In February 2014, at the end of a summit meeting in Nouakchott, five African heads of states announced the creation of a five-member Sahel organisational framework to “coordinate and monitor regional cooperation especially in the realm of counterterrorism in this region where Al-Qaeda-linked groups are active.” The Sahel G5, as the organisation is called, consists of Mauritania, Mali, Burkina Faso, Niger and Chad.
The member states agreed to establish the permanent seat of the organisation in Mauritania and to elect a Mauritanian president. They also conferred the post of secretary-general on Niger and decided that Chad would host their next summit.
After stressing the importance of economic development, the five heads of state stressed their adamant condemnation of terrorism in all forms and affirmed their determination to protect territorial unity and to work together to safeguard security in the Sahel region.
In their concluding statement at the Nouakchott summit, the Sahel G5 founders announced that they had decided to draw up an action programme for investment and structural programmes that prioritise security, infrastructure development in transportation, energy, communications and water, demographic modernisation, food security and pastural economy.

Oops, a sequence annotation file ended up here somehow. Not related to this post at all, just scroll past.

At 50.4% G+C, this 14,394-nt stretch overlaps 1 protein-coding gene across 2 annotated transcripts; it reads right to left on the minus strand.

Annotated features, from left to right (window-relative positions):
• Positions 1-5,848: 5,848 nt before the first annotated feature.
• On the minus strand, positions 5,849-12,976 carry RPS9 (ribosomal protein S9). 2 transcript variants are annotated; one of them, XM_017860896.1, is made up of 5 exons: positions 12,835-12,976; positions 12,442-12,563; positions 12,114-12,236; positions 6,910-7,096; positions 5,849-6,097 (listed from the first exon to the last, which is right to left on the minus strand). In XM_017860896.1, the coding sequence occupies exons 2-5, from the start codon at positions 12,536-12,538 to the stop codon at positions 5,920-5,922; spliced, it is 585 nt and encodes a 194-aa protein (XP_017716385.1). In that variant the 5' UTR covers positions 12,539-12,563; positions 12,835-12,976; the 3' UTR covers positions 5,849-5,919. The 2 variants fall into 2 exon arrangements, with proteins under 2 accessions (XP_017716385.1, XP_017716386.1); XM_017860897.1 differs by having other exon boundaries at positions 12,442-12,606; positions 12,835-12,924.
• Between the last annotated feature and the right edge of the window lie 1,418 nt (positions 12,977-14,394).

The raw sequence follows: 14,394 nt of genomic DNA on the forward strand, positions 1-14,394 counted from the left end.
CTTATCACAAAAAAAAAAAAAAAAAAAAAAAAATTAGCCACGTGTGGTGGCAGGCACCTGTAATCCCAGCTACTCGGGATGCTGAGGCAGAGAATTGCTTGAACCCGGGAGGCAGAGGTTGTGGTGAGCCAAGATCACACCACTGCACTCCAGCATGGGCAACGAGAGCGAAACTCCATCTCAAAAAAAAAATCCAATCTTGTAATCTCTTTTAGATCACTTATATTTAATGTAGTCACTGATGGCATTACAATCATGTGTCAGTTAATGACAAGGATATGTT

The Mauritanian president, at a press conference at the end of the summit, stressed that the new group did not conflict in anyway with CEN-SAD or with the Permanent Inter-State Committee for Drought Control in the Sahel.
In 2015, the African Union moved to form a 7,500-strong African force, half of which would be drawn from Chad and the remaining troops from neighbouring Cameroon and Niger. They were joined by a contingent from Benin, even though this country does not share a border along the combat zones.
In the face of what is nothing less than an existential danger, the countries of the region find themselves having to choose between extremely costly options, given the lack of an international anti-terrorist coalition such as that fighting IS in Iraq and Syria, and general neglect on the part of the international community of the fight against terrorism in Africa.
Their options are to support a joint military intervention in the areas with endemic terrorism, as occurred in Nigeria when the coalition of forces from Chad, Niger, Cameroon and Benin intervened to combat Boko Haram, or to abandon hope for an agreement on collective action, leaving it to each country to fight terrorism on its own.